And while we're here, deliberately trying to make your character the opposite of a character people have seen before isn't a particularly good way to evade this. Newbie character creators opt for trying to make their OCs the opposite of a familiar character in some way (EG, if a canon character is perky and cheerful, they might create bitter and broody OCs) so often that there's nothing particularly novel or interesting about them. So when creating an OC, avoid simply just going for the opposite traits of some canon character or another. (Of course, it's fine if your character ends up with some traits that are the opposite of what a canon character has during the course of development - just avoid using opposite traits as a starting point or basis for your character.)
Your character is never challenged or thrown for a loop.
Once people realize that your character will easily succeed at pretty much everything, they'll soon lose interest because there's nothing to keep them in any suspense anymore - they already have a pretty good idea how things will play out as soon as anything that looks like conflict starts. To keep people hooked, you need honest to goodness suspense - and that means that the audience won't be sure how or even if your character will succeed and/or survive. (And this is why flaws and weaknesses are important - they can be used to create complications that will create uncertainty in the outcome of the story.)
Likewise, if your character continually wins and overcomes challenges in more or less the same manner over and over, resolutions that should have been interesting and satisfying to watch risk becoming dull. Simply giving an old technique or strategy a power boost or a new look isn't a big help here, either - you're still doing the same thing over, just on a larger scale and/or with different visual effects. New challenges should put your characters into situations where they have to find new strategies and solutions rather than simply doing the exact same thing they did last time, only bigger and flashier.
Your character never changes and develops.
A character who stays exactly the same - in exactly the same mindset with the same thoughts, feelings, attitudes, and opinions forever - will sooner or later grow boring to watch. Once it gets to the point where keeping the character the same means that you have to start recycling old plots because your character's current personality and views won't allow for your character to do anything that hasn't been done before, it's either time to end the story, to get rid of the character, or to start allowing character development.
Stop and think: do you like all of the same things, and only the same things you liked five years ago? Are your opinions and views on things exactly the same as they were ten years ago? What about the people around you - are they all exactly the same as they were in the past? Probably not. People discover new things that catches their attention while they grow tired of old things. They experience and learn things that make them change their minds and attitudes over time, whether for better or worse.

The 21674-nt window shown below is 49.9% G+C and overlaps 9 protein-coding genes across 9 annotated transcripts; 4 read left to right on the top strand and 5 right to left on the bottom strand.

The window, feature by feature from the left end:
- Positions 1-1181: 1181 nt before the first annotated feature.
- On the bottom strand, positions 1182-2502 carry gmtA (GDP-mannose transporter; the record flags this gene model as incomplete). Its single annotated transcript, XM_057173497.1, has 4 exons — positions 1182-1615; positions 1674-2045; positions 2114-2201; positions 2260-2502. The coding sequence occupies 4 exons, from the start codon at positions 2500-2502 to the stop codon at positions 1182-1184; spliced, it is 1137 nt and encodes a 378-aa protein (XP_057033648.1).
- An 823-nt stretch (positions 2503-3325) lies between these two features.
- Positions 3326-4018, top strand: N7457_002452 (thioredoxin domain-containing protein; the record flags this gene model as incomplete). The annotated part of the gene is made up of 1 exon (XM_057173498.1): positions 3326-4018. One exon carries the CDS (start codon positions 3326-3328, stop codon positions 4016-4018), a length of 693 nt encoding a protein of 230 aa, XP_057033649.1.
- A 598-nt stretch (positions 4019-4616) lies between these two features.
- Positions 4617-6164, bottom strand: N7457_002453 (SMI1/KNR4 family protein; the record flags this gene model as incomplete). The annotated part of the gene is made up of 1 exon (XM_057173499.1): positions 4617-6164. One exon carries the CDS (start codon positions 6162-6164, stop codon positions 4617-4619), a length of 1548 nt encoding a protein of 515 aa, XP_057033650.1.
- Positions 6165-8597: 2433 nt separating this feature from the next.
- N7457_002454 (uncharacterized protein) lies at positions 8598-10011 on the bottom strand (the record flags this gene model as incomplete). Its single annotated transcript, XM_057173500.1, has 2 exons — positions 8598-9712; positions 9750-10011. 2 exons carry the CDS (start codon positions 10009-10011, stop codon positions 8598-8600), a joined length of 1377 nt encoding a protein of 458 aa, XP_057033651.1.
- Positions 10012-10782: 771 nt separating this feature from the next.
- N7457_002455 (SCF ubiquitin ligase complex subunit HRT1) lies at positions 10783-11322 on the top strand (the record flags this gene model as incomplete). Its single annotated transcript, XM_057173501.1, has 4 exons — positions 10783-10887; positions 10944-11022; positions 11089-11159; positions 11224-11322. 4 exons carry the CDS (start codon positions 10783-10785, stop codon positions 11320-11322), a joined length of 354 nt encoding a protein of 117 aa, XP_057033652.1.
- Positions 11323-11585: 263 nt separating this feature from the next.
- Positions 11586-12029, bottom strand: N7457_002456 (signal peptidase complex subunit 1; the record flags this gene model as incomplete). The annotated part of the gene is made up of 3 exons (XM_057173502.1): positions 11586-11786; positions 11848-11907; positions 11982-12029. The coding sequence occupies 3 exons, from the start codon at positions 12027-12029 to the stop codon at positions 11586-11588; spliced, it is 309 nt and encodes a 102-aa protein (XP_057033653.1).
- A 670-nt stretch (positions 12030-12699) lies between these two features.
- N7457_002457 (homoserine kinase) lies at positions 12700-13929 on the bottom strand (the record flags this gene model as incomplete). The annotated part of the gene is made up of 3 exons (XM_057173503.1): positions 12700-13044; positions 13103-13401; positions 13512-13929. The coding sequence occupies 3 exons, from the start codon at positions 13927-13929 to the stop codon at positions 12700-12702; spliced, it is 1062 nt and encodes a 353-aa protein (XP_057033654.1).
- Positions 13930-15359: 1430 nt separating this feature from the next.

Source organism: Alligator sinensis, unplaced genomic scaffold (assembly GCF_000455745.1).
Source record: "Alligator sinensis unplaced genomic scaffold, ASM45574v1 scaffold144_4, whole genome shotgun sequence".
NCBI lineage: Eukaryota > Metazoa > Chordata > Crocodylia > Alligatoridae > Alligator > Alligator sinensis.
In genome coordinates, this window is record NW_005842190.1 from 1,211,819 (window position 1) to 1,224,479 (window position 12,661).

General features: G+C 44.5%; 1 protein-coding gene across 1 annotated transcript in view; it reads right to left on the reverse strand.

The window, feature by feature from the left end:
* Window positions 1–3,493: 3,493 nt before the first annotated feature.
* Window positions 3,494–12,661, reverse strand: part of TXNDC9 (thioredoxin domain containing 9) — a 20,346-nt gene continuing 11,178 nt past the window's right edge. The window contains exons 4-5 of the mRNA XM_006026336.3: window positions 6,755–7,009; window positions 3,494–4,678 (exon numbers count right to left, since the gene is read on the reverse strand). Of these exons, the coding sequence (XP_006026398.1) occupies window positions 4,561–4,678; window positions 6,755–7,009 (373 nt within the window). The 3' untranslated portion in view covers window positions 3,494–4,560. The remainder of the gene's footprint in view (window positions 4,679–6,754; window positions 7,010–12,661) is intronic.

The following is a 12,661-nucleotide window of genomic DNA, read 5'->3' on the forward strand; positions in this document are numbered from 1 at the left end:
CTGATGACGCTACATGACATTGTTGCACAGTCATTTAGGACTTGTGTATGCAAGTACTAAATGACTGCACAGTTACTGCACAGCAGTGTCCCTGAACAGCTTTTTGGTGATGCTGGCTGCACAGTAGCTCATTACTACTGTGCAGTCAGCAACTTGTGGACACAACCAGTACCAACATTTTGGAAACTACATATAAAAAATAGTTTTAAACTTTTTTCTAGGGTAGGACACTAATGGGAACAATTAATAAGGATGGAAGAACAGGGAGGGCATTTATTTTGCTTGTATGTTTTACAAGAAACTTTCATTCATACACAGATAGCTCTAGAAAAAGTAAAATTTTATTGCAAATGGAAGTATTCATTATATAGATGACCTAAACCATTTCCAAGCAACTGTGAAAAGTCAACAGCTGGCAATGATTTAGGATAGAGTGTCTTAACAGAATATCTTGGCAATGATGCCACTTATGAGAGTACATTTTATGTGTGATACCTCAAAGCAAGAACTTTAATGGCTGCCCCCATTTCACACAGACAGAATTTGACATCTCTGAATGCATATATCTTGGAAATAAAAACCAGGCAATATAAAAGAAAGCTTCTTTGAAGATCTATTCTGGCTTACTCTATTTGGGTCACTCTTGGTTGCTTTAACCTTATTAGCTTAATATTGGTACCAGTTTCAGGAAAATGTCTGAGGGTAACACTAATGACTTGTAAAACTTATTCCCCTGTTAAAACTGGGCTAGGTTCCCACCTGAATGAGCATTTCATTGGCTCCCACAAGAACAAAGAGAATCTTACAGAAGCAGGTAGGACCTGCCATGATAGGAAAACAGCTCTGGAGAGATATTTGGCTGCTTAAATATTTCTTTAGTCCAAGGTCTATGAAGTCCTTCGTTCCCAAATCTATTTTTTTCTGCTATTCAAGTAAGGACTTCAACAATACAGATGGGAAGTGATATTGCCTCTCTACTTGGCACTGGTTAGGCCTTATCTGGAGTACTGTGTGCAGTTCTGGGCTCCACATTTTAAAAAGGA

Also, not only can a static character become boring, but a static character can break peoples' willing suspensions of disbelief if they can't believe that it's realistically possible for the character to experience something like that without being affected in some way or learning something from it.
So, in summary...
- Characters who are active tend to be more interesting to watch than characters who are passive. Make your character do things and make conscious, deliberate decisions that drive the story and set dramatic events into motion at least part of the time.
- Give your character interests, passions, and opinions - and make sure that they aren't all limited to or used only for things required by work or school responsibilities.
- Characters who are essentially another character with a few minor details changed probably won't be very interesting - since they are, after all, another character with a few minor details changed. (Worried about your character being too much like another? Check out Borrowing & Sharing Ideas In Fiction - When It's Okay, & When It Isn't.)
- Give your character challenges that will be genuinely difficult to overcome - and give your character challenges that will require fighting smarter, not harder.
- If a lack of character development is keeping you from doing new things with your story, it's time to end the story, get rid of the character, or give the character development.
You might also be interested in:
Character Creation & Development Theory (Or, How To Make Characters 101!)
Basic Tips To Improve Your OCs & Fan Characters
Building Better Backstories - Tips & Ideas
Writing Character Profiles & Bios - Tips & Advice
So You Want To Have An Attractive Character?
Tips & Ideas To Make Better & More Interesting Powers
Dropping In Characterization Without Dragging The Story
Core Drives: What They Are, And Why Your Characters Need Them
Alexis Feynman's Guide To Writing Proactive Characters